Every document on the Web has a unique address. The document's address is known as its uniform resource locator - URL.

Several XHTML elements include a URL attribute value, including hyperlinks, inline images, and forms. All use the same URL syntax.

DAISY DTBs also use the URL syntax (although sometimes referred to as a URI) to provide linkage information.

URL Examples

Absolute - pointing to web server on the World Wide Web
http://www.w3.org
Absolute - pointing to specific document at web server on the World Wide Web
http://www.w3.org/WAI/ATAG10-Conformance.html
Relative - pointing to other document at same server
../news/index.html
Relative - pointing to fragment (of an id or name attribute) in other document
document.html#section2
Relative - pointing to fragment (of an id or name attribute) in same document
#section2

There are two main cases when certain characters can not be typed as-is in text nodes or attribute values:

  1. Their presence would be misinterpreted as markup
  2. They are not available on the used system/keyboard

To handle this problem, XML uses a construct called character entity references. This is a "virtual" reference to a certain character.

A character entity reference always begin with the ampersand sign (&) and always end with the semicolon sign (;).

To cover for the first case above (misinterpretation as markup), XML predefines five character entity references. These are:

&lt;
The less-than sign - the opening angle bracket (<)
&amp;
The ampersand (&)
&gt;
The greater-than sign - the closing angle bracket (>)
&quot;
The straight, double quotation marks (")
&apos;
The apostrophe; a.k.a. the straight single quote (')

To cover for the second case above (character not available on the used keyboard), XHTML has defined three sets of named character entity references.

Refer to the XHTML 1 Alphanumeric Character Entities table for a full listing.

Lets say you have a piece of XHTML markup code that you want to include in a tutorial about markup. The correct semantical element to use for code snippets is code. The piece of markup that you want to include in the tutorial text looks like this:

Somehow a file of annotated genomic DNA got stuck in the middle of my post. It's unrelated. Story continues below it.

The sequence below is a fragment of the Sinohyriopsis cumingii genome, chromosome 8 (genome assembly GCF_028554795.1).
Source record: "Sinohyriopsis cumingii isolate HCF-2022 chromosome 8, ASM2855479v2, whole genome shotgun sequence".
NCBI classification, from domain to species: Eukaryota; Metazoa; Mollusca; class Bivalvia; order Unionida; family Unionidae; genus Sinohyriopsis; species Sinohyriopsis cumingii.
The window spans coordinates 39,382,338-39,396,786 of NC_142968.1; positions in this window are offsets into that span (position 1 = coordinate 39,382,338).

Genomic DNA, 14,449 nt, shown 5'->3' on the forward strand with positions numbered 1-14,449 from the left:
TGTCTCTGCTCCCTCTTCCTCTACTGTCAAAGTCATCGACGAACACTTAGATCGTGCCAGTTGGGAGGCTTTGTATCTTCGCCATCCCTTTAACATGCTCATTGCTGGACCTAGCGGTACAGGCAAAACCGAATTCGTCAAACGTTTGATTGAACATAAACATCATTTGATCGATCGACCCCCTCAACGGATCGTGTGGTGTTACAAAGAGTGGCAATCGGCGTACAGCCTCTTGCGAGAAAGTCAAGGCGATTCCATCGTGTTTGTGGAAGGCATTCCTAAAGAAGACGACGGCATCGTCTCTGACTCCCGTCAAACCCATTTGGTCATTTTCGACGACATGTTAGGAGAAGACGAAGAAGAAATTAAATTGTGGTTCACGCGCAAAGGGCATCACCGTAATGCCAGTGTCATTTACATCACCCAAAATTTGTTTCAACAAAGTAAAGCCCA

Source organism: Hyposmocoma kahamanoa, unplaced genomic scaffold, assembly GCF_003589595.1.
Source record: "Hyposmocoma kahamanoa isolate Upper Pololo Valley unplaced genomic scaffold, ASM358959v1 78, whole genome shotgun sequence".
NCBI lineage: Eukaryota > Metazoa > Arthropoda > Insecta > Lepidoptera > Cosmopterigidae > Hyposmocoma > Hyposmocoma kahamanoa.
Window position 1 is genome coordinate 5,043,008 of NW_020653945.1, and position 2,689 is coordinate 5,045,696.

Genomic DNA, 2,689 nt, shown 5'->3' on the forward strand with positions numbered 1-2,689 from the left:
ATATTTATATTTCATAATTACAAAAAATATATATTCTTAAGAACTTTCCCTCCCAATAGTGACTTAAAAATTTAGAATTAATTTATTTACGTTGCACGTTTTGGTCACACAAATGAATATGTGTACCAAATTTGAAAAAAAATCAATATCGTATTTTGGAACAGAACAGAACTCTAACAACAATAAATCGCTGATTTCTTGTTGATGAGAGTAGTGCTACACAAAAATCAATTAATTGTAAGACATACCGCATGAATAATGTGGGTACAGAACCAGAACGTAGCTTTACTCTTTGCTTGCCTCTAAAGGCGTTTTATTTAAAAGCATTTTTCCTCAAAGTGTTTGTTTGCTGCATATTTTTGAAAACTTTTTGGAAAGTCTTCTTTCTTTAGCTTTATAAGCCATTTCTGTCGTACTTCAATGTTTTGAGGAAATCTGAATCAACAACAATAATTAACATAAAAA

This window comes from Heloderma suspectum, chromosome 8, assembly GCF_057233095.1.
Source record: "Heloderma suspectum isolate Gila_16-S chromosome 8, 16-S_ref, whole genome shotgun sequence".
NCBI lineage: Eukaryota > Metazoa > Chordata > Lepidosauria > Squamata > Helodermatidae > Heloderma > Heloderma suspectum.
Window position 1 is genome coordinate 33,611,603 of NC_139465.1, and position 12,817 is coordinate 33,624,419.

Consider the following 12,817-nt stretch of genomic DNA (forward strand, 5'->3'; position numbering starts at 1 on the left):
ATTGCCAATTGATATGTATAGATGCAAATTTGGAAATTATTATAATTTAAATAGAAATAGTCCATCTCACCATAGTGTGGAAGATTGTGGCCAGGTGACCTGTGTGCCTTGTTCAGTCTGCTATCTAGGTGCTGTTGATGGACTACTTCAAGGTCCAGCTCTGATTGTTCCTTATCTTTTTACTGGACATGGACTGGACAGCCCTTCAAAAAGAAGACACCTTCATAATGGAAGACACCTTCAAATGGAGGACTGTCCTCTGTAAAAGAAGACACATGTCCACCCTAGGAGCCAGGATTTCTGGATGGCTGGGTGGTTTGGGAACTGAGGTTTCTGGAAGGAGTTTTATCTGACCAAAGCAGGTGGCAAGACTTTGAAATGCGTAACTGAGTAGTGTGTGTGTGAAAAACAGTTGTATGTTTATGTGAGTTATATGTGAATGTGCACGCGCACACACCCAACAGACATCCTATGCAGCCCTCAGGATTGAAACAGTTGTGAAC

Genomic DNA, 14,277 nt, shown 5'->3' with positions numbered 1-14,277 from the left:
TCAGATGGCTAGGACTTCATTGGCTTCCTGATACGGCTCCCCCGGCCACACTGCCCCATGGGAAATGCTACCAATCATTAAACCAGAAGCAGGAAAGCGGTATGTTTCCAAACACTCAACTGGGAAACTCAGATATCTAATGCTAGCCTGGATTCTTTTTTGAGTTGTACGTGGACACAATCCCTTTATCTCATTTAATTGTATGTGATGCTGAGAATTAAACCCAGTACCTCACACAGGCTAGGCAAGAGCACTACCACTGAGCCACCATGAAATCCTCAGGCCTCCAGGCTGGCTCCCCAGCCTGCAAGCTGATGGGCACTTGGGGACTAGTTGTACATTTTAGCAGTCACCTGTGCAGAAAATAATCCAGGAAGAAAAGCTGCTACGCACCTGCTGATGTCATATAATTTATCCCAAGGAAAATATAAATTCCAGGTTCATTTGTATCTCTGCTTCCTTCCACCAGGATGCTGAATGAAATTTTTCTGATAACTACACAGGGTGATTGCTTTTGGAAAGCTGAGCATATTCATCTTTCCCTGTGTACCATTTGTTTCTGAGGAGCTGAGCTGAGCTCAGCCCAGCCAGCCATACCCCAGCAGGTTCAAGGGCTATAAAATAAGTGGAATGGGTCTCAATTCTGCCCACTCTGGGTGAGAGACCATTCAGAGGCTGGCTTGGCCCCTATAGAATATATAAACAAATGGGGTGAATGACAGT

<p>
   A paragraph with an
     <em>emphasized</em>
   word.
 </p>

Now, two problems arise.

  1. If you just paste this example in as-is, the less than and greater than signs will be interpreted as markup by the XHTML parser/browser (Internet Explorer for example). This will result in the code snippet not showing as code in the display.

    This is solved by escaping the less than and greater than signs using character entities as described above.

  2. The whitespace (linebreaks, tabs, spaces etc) in the example will be truncated into a single space. This is the default behavior of parsers/browsers.

    This is solved by using the pre element. The pre element means "preformatted" and indicates that the text of pre shall have its original whitespace characters preserved.

The actual code of the example snippet becomes:

<pre>
  <code>
    &lt;p&gt;
      A paragraph with an
        &lt;em&gt;emphasized&lt;/em&gt;
      word.
    &lt;/p&gt;
  </code>
</pre>

The lang and xml:lang attributes are used to convey the natural language of the presentation. See further in the Internationalization tutorial.
Language codes are available in Language Code Listing.

  <html lang="en-GB" xml:lang="en-GB" >
   <head>...</head>
   <body>...</body>
  </html>

In an XHTML document, the DOCTYPE declaration for Transitional DTD content should be as follows:


 <!DOCTYPE html PUBLIC "-//W3C//DTD XHTML 1.0 Transitional//EN"
    "http://www.w3.org/TR/xhtml1/DTD/xhtml1-transitional.dtd">
 <html>
 ...
 </html>

The DOCTYPE declaration for Strict DTD content should be as follows:


 <!DOCTYPE html PUBLIC "-//W3C//DTD XHTML 1.0 Strict//EN"
    "http://www.w3.org/TR/xhtml1/DTD/xhtml1-strict.dtd">
 <html>
 ...
 </html>


 <?xml version="1.0"?>
 <!DOCTYPE html PUBLIC "-//W3C//DTD XHTML 1.0 Transitional//EN"
    "http://www.w3.org/TR/xhtml1/DTD/xhtml1-transitional.dtd">
 <html>
 ...
 </html>

If you use a character set encoding other than utf-8, you must specify an encoding attribute on the XML declaration. (See further the internationalization tutorial)


 <?xml version="1.0" encoding="iso-8859-1" ?>
 <!DOCTYPE html PUBLIC "-//W3C//DTD XHTML 1.0 Transitional//EN"
    "http://www.w3.org/TR/xhtml1/DTD/xhtml1-transitional.dtd">
 <html>
 ...
 </html>

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This page was last edited by PVerma on Friday, August 6, 2010 23:23